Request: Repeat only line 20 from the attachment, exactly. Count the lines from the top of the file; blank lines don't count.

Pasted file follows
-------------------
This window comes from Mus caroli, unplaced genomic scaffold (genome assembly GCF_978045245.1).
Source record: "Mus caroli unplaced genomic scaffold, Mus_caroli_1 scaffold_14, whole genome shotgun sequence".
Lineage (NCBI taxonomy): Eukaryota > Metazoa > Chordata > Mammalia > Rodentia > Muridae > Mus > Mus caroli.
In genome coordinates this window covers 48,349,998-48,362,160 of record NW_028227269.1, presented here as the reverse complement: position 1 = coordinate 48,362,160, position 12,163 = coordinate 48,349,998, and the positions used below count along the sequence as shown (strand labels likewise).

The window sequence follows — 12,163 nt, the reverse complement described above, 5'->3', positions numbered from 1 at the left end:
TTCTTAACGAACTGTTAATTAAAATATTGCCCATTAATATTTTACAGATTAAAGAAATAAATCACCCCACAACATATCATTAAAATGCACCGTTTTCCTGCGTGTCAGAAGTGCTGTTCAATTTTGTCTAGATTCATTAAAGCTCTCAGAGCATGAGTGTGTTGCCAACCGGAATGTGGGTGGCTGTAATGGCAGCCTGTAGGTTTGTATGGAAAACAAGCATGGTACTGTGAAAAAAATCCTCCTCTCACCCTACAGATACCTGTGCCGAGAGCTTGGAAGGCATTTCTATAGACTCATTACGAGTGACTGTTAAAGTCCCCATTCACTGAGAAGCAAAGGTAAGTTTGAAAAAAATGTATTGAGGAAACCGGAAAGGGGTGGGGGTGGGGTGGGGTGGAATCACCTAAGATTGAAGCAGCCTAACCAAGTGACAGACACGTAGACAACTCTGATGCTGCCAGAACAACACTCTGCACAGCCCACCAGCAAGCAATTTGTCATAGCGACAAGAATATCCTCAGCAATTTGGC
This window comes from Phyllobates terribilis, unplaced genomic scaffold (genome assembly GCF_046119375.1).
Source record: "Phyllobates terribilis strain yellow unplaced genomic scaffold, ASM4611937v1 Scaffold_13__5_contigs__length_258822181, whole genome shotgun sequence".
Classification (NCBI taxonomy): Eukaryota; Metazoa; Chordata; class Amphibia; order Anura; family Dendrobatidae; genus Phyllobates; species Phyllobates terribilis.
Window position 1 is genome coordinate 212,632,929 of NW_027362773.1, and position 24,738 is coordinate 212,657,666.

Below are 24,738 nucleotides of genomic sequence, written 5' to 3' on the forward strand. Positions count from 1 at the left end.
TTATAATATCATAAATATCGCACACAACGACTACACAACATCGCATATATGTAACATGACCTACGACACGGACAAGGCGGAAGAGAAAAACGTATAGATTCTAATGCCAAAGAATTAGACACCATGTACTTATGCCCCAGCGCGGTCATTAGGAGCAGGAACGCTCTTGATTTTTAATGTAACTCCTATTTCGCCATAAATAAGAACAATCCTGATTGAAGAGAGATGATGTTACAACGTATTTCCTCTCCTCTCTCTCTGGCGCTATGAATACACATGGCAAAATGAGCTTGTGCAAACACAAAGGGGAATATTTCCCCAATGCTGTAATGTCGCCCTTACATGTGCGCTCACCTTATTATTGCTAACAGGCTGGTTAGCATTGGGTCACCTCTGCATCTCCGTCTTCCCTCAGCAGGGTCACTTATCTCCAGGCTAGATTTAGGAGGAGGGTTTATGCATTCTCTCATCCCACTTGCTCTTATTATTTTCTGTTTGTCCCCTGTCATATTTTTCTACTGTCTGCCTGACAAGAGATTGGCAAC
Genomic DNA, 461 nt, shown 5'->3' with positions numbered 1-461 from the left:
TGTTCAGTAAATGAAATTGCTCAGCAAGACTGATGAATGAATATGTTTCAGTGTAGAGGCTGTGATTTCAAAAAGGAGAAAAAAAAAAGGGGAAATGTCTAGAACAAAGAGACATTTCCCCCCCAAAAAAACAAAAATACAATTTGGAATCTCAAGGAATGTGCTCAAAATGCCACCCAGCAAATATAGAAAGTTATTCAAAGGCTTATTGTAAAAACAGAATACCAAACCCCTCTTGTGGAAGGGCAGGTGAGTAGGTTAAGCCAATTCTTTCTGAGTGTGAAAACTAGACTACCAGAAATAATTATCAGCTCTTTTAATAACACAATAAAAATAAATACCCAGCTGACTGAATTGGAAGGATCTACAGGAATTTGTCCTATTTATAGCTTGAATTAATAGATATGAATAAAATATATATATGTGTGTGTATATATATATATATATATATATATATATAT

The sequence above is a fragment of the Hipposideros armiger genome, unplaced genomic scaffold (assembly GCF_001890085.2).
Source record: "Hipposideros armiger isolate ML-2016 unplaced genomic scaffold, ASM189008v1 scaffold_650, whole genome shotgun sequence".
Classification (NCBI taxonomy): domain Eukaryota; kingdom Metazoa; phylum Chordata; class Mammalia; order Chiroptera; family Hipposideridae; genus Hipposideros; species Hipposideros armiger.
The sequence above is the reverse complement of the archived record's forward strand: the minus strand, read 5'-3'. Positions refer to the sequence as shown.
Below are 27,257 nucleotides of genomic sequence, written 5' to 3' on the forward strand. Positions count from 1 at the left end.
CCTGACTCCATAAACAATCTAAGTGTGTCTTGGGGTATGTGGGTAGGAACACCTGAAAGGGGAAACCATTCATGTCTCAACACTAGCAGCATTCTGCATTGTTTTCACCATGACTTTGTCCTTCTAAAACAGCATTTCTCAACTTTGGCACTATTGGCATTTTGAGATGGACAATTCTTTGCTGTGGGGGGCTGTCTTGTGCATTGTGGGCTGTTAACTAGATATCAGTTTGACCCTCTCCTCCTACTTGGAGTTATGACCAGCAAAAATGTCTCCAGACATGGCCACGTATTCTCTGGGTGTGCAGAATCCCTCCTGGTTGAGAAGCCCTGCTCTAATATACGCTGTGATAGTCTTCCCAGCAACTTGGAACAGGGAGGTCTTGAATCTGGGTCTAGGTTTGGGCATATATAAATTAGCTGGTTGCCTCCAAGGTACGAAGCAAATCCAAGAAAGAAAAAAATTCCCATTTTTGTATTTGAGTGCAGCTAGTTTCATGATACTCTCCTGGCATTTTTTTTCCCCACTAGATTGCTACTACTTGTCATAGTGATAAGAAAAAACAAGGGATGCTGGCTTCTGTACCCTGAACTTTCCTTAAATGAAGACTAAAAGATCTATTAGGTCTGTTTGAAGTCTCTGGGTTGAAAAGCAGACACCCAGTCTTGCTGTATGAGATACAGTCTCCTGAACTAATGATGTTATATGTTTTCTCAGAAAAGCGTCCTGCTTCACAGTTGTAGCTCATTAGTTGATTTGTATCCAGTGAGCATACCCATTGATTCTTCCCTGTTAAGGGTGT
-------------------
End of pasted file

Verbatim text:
CCTGACTCCATAAACAATCTAAGTGTGTCTTGGGGTATGTGGGTAGGAACACCTGAAAGGGGAAACCATTCATGTCTCAACACTAGCAGCATTCTGCATTGTTTTCACCATGACTTTGTCCTTCTAAAACAGCATTTCTCAACTTTGGCACTATTGGCATTTTGAGATGGACAATTCTTTGCTGTGGGGGGCTGTCTTGTGCATTGTGGGCTGTTAACTAGATATCAGTTTGACCCTCTCCTCCTACTTGGAGTTATGACCAGCAAAAATGTCTCCAGACATGGCCACGTATTCTCTGGGTGTGCAGAATCCCTCCTGGTTGAGAAGCCCTGCTCTAATATACGCTGTGATAGTCTTCCCAGCAACTTGGAACAGGGAGGTCTTGAATCTGGGTCTAGGTTTGGGCATATATAAATTAGCTGGTTGCCTCCAAGGTACGAAGCAAATCCAAGAAAGAAAAAAATTCCCATTTTTGTATTTGAGTGCAGCTAGTTTCATGATACTCTCCTGGCATTTTTTTTCCCCACTAGATTGCTACTACTTGTCATAGTGATAAGAAAAAACAAGGGATGCTGGCTTCTGTACCCTGAACTTTCCTTAAATGAAGACTAAAAGATCTATTAGGTCTGTTTGAAGTCTCTGGGTTGAAAAGCAGACACCCAGTCTTGCTGTATGAGATACAGTCTCCTGAACTAATGATGTTATATGTTTTCTCAGAAAAGCGTCCTGCTTCACAGTTGTAGCTCATTAGTTGATTTGTATCCAGTGAGCATACCCATTGATTCTTCCCTGTTAAGGGTGT